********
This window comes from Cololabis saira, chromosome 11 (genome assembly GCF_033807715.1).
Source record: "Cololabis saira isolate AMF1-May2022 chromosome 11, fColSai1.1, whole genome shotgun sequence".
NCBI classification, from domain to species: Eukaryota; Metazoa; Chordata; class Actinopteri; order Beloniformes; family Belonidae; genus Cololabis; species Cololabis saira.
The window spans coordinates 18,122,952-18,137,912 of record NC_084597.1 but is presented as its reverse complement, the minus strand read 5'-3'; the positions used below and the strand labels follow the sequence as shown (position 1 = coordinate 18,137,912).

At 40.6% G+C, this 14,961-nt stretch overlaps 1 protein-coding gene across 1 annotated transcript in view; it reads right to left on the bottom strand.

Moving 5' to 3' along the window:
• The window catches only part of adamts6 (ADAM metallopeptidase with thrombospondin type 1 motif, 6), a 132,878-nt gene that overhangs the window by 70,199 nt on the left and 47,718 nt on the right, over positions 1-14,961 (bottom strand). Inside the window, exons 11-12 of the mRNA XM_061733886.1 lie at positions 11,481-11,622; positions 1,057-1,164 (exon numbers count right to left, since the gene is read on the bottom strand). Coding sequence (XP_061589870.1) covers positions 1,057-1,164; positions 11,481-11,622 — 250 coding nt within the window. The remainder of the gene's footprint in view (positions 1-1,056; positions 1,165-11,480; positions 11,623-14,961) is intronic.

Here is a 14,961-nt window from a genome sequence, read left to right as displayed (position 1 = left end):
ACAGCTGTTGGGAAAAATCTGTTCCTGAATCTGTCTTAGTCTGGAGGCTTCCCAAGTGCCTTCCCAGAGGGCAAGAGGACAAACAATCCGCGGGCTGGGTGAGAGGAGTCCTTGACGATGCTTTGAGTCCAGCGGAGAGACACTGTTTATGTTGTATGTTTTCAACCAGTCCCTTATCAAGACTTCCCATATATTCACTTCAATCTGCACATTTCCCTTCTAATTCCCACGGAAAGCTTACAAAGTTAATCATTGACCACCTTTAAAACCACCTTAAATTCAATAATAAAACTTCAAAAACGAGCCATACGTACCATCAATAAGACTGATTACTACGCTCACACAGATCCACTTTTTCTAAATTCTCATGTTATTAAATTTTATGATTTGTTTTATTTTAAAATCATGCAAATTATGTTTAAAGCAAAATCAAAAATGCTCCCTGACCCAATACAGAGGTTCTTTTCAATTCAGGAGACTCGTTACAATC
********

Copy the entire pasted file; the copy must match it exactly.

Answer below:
This window comes from Cololabis saira, chromosome 11 (genome assembly GCF_033807715.1).
Source record: "Cololabis saira isolate AMF1-May2022 chromosome 11, fColSai1.1, whole genome shotgun sequence".
NCBI classification, from domain to species: Eukaryota; Metazoa; Chordata; class Actinopteri; order Beloniformes; family Belonidae; genus Cololabis; species Cololabis saira.
The window spans coordinates 18,122,952-18,137,912 of record NC_084597.1 but is presented as its reverse complement, the minus strand read 5'-3'; the positions used below and the strand labels follow the sequence as shown (position 1 = coordinate 18,137,912).

At 40.6% G+C, this 14,961-nt stretch overlaps 1 protein-coding gene across 1 annotated transcript in view; it reads right to left on the bottom strand.

Moving 5' to 3' along the window:
• The window catches only part of adamts6 (ADAM metallopeptidase with thrombospondin type 1 motif, 6), a 132,878-nt gene that overhangs the window by 70,199 nt on the left and 47,718 nt on the right, over positions 1-14,961 (bottom strand). Inside the window, exons 11-12 of the mRNA XM_061733886.1 lie at positions 11,481-11,622; positions 1,057-1,164 (exon numbers count right to left, since the gene is read on the bottom strand). Coding sequence (XP_061589870.1) covers positions 1,057-1,164; positions 11,481-11,622 — 250 coding nt within the window. The remainder of the gene's footprint in view (positions 1-1,056; positions 1,165-11,480; positions 11,623-14,961) is intronic.

Here is a 14,961-nt window from a genome sequence, read left to right as displayed (position 1 = left end):
ACAGCTGTTGGGAAAAATCTGTTCCTGAATCTGTCTTAGTCTGGAGGCTTCCCAAGTGCCTTCCCAGAGGGCAAGAGGACAAACAATCCGCGGGCTGGGTGAGAGGAGTCCTTGACGATGCTTTGAGTCCAGCGGAGAGACACTGTTTATGTTGTATGTTTTCAACCAGTCCCTTATCAAGACTTCCCATATATTCACTTCAATCTGCACATTTCCCTTCTAATTCCCACGGAAAGCTTACAAAGTTAATCATTGACCACCTTTAAAACCACCTTAAATTCAATAATAAAACTTCAAAAACGAGCCATACGTACCATCAATAAGACTGATTACTACGCTCACACAGATCCACTTTTTCTAAATTCTCATGTTATTAAATTTTATGATTTGTTTTATTTTAAAATCATGCAAATTATGTTTAAAGCAAAATCAAAAATGCTCCCTGACCCAATACAGAGGTTCTTTTCAATTCAGGAGACTCGTTACAATC